Hideki Okajima wants to return to MLB after year in Japan

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I do believe this would be a first: Japanese player returns to MLB after previously returning to Japan.

That’s what former Red Sox reliever Hideki Okajima is looking to do after posting a 0.94 ERA in 47 2/3 innings for the SoftBank Hawks in 2012.

Of course, Okajima never wanted to go back to pitching in Japan in the first place. He signed a minor league deal with the Yankees last spring, only to have the contract voided because of an undisclosed physical issue. As it turns out, he probably would have been pretty useful had the Yankees kept him around.

Okajima, who turns 37 in December, had a 3.11 ERA in 246 1/3 innings for the Red Sox between 2007-11. He hasn’t really been a successful big-league reliever since 2009, but as long as he’s willing to take a minor league contract, there will probably be at least a few teams interested in his services.

Why Ryan Zimmerman skipped spring training

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All spring training there was at least some mild confusion about Nationals first baseman Ryan Zimmerman. He played in almost no regular big league spring training games, instead, staying on the back fields, playing in simulated and minor league contests. When that usually happens, it’s because a player is rehabbing or even hiding an injury, but the Nats insisted that was not the case with Zimmerman. Not everyone believed it. I, for one, was skeptical.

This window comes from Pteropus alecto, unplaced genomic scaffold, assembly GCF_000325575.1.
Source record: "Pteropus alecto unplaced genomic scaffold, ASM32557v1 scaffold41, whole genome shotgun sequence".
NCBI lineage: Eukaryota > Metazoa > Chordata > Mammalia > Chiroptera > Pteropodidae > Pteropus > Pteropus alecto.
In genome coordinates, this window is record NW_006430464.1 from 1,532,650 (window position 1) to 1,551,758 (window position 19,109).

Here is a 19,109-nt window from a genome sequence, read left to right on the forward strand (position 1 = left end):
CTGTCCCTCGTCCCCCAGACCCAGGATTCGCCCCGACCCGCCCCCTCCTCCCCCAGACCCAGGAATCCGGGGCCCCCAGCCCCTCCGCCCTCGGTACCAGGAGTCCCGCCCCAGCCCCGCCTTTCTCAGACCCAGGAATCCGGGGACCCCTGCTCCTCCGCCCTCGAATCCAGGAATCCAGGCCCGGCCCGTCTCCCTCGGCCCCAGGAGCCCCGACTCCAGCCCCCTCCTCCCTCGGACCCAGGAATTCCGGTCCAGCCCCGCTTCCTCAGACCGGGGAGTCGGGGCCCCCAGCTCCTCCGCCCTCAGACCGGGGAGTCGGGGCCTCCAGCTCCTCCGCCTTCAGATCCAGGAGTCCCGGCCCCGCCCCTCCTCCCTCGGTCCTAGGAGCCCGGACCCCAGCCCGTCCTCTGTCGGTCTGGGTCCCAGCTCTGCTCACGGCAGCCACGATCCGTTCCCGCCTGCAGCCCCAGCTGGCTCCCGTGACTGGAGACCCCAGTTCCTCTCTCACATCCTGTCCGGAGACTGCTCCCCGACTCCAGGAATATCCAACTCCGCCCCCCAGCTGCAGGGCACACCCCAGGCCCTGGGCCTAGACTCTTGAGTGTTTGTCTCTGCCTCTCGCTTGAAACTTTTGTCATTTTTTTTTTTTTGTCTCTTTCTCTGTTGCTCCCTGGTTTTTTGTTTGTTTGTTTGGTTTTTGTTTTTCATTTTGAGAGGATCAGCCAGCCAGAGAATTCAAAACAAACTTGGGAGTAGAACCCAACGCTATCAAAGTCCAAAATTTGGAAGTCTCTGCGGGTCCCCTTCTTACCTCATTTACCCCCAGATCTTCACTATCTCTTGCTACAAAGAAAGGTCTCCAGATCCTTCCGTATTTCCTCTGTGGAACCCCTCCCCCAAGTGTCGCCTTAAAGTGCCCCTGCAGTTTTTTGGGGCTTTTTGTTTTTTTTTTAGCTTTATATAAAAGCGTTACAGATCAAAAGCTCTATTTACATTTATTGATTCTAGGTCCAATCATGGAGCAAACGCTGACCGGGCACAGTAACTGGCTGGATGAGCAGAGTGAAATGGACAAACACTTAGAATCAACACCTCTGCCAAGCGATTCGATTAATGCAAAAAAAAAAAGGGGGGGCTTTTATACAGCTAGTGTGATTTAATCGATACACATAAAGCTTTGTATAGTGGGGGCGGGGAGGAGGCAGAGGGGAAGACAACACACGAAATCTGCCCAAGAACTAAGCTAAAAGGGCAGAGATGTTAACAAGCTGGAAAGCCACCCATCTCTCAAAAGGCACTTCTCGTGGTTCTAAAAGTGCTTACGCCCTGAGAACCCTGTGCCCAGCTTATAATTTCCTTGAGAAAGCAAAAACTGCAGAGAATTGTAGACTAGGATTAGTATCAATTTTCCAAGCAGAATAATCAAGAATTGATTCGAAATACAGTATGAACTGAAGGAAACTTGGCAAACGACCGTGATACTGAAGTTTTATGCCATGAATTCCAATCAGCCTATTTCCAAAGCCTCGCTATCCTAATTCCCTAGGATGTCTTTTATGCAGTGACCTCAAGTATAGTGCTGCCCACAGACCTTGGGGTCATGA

The skepticism was unwarranted, as Zimmerman answered the bell for Opening Day and has played all season. As Jared Diamond of the Wall Street Journal writes today, it was all by design. He skipped spring training because he doesn’t like it and because he thinks it’ll help him avoid late-season injuries and slowdowns, the likes of which he has suffered over the years.

It’s hard to really judge this now, of course. On the one hand Zimmerman has started really slow this season. What’s more, he has started to show signs of warming up only in the past week, after getting almost as many big league, full-speed plate appearances under his belt as a normal spring training would’ve given him. On the other hand, April is his worst month across his entire 14-year career, so one slow April doesn’t really prove anything and, again, Zimmerman and the Nats will consider this a success if he’s healthy and productive in August and September.

It is sort of a missed opportunity, though. Players hate spring training. They really do. if Zimmerman had made a big deal out of skipping it and came out raking this month, I bet a lot more teams would be amenable to letting a veteran or three take it much more easy next spring. Good ideas can be good ideas even if they don’t produce immediately obvious results, but baseball tends to encourage a copycat culture only when someone can point to a stat line or to standings as justification.

Way to ruin it for everyone, Ryan. 😉